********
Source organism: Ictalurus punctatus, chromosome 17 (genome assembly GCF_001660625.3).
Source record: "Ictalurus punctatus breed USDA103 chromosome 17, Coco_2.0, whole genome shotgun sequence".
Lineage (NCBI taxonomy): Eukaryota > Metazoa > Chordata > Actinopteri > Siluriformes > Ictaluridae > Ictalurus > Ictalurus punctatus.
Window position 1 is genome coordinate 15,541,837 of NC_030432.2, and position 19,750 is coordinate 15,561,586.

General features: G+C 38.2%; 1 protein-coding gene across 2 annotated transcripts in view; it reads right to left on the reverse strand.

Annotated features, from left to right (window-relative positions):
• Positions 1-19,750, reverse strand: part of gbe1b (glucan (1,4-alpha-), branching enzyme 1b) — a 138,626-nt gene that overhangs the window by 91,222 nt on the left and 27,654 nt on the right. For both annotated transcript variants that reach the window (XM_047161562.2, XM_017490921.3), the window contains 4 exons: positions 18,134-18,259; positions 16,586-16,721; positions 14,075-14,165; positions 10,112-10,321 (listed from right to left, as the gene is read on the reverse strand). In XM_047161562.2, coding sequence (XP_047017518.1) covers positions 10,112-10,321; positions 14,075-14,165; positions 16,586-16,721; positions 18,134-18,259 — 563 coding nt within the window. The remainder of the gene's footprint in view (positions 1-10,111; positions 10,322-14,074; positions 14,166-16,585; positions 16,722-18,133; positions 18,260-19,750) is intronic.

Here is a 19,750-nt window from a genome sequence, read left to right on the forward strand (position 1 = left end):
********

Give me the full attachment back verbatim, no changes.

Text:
Source organism: Ictalurus punctatus, chromosome 17 (genome assembly GCF_001660625.3).
Source record: "Ictalurus punctatus breed USDA103 chromosome 17, Coco_2.0, whole genome shotgun sequence".
Lineage (NCBI taxonomy): Eukaryota > Metazoa > Chordata > Actinopteri > Siluriformes > Ictaluridae > Ictalurus > Ictalurus punctatus.
Window position 1 is genome coordinate 15,541,837 of NC_030432.2, and position 19,750 is coordinate 15,561,586.

General features: G+C 38.2%; 1 protein-coding gene across 2 annotated transcripts in view; it reads right to left on the reverse strand.

Annotated features, from left to right (window-relative positions):
• Positions 1-19,750, reverse strand: part of gbe1b (glucan (1,4-alpha-), branching enzyme 1b) — a 138,626-nt gene that overhangs the window by 91,222 nt on the left and 27,654 nt on the right. For both annotated transcript variants that reach the window (XM_047161562.2, XM_017490921.3), the window contains 4 exons: positions 18,134-18,259; positions 16,586-16,721; positions 14,075-14,165; positions 10,112-10,321 (listed from right to left, as the gene is read on the reverse strand). In XM_047161562.2, coding sequence (XP_047017518.1) covers positions 10,112-10,321; positions 14,075-14,165; positions 16,586-16,721; positions 18,134-18,259 — 563 coding nt within the window. The remainder of the gene's footprint in view (positions 1-10,111; positions 10,322-14,074; positions 14,166-16,585; positions 16,722-18,133; positions 18,260-19,750) is intronic.

Here is a 19,750-nt window from a genome sequence, read left to right on the forward strand (position 1 = left end):